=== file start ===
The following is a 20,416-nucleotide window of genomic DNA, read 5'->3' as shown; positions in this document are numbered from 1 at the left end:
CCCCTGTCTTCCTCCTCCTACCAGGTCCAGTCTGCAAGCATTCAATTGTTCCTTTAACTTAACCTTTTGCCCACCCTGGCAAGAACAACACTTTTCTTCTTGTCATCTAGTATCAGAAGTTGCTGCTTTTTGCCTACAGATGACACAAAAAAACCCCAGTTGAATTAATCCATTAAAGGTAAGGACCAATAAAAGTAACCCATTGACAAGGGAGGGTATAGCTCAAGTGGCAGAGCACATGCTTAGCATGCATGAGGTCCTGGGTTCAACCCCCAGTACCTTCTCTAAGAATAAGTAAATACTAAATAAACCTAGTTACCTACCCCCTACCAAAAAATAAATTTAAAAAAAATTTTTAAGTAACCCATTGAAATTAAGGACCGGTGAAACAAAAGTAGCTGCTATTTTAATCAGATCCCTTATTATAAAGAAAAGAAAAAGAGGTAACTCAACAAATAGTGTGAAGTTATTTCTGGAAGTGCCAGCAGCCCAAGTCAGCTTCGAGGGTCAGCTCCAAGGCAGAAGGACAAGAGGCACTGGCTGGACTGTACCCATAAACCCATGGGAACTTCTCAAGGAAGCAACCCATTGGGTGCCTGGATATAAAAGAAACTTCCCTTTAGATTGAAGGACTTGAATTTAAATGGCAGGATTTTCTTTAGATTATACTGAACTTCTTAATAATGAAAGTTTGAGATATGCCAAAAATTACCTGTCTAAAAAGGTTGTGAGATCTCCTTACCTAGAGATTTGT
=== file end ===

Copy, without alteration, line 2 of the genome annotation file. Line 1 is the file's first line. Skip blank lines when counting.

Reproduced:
CCCCTGTCTTCCTCCTCCTACCAGGTCCAGTCTGCAAGCATTCAATTGTTCCTTTAACTTAACCTTTTGCCCACCCTGGCAAGAACAACACTTTTCTTCTTGTCATCTAGTATCAGAAGTTGCTGCTTTTTGCCTACAGATGACACAAAAAAACCCCAGTTGAATTAATCCATTAAAGGTAAGGACCAATAAAAGTAACCCATTGACAAGGGAGGGTATAGCTCAAGTGGCAGAGCACATGCTTAGCATGCATGAGGTCCTGGGTTCAACCCCCAGTACCTTCTCTAAGAATAAGTAAATACTAAATAAACCTAGTTACCTACCCCCTACCAAAAAATAAATTTAAAAAAAATTTTTAAGTAACCCATTGAAATTAAGGACCGGTGAAACAAAAGTAGCTGCTATTTTAATCAGATCCCTTATTATAAAGAAAAGAAAAAGAGGTAACTCAACAAATAGTGTGAAGTTATTTCTGGAAGTGCCAGCAGCCCAAGTCAGCTTCGAGGGTCAGCTCCAAGGCAGAAGGACAAGAGGCACTGGCTGGACTGTACCCATAAACCCATGGGAACTTCTCAAGGAAGCAACCCATTGGGTGCCTGGATATAAAAGAAACTTCCCTTTAGATTGAAGGACTTGAATTTAAATGGCAGGATTTTCTTTAGATTATACTGAACTTCTTAATAATGAAAGTTTGAGATATGCCAAAAATTACCTGTCTAAAAAGGTTGTGAGATCTCCTTACCTAGAGATTTGT